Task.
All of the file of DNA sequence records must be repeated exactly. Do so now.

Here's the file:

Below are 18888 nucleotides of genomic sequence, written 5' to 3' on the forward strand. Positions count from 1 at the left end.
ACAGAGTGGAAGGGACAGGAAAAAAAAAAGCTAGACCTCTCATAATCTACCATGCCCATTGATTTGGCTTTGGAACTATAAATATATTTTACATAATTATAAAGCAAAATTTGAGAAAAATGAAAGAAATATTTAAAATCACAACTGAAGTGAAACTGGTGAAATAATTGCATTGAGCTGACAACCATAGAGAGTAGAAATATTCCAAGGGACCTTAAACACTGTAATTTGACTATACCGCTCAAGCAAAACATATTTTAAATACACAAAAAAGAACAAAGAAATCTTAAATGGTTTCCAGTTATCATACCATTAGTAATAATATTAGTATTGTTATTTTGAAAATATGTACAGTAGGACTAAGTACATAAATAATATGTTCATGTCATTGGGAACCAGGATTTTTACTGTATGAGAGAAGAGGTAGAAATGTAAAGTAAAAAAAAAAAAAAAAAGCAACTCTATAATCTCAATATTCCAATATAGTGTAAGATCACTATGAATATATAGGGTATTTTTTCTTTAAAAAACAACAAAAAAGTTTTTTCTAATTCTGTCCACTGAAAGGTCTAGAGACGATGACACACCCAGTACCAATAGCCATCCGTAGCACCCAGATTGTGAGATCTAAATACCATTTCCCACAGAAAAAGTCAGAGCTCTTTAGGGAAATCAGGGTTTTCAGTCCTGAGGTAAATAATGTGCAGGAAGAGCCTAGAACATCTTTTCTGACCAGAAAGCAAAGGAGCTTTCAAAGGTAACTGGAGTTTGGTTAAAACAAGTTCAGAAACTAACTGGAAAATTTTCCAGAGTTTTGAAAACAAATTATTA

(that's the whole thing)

Below are 18888 nucleotides of genomic sequence, written 5' to 3' on the forward strand. Positions count from 1 at the left end.
ACAGAGTGGAAGGGACAGGAAAAAAAAAAGCTAGACCTCTCATAATCTACCATGCCCATTGATTTGGCTTTGGAACTATAAATATATTTTACATAATTATAAAGCAAAATTTGAGAAAAATGAAAGAAATATTTAAAATCACAACTGAAGTGAAACTGGTGAAATAATTGCATTGAGCTGACAACCATAGAGAGTAGAAATATTCCAAGGGACCTTAAACACTGTAATTTGACTATACCGCTCAAGCAAAACATATTTTAAATACACAAAAAAGAACAAAGAAATCTTAAATGGTTTCCAGTTATCATACCATTAGTAATAATATTAGTATTGTTATTTTGAAAATATGTACAGTAGGACTAAGTACATAAATAATATGTTCATGTCATTGGGAACCAGGATTTTTACTGTATGAGAGAAGAGGTAGAAATGTAAAGTAAAAAAAAAAAAAAAAAGCAACTCTATAATCTCAATATTCCAATATAGTGTAAGATCACTATGAATATATAGGGTATTTTTTCTTTAAAAAACAACAAAAAAGTTTTTTCTAATTCTGTCCACTGAAAGGTCTAGAGACGATGACACACCCAGTACCAATAGCCATCCGTAGCACCCAGATTGTGAGATCTAAATACCATTTCCCACAGAAAAAGTCAGAGCTCTTTAGGGAAATCAGGGTTTTCAGTCCTGAGGTAAATAATGTGCAGGAAGAGCCTAGAACATCTTTTCTGACCAGAAAGCAAAGGAGCTTTCAAAGGTAACTGGAGTTTGGTTAAAACAAGTTCAGAAACTAACTGGAAAATTTTCCAGAGTTTTGAAAACAAATTATTA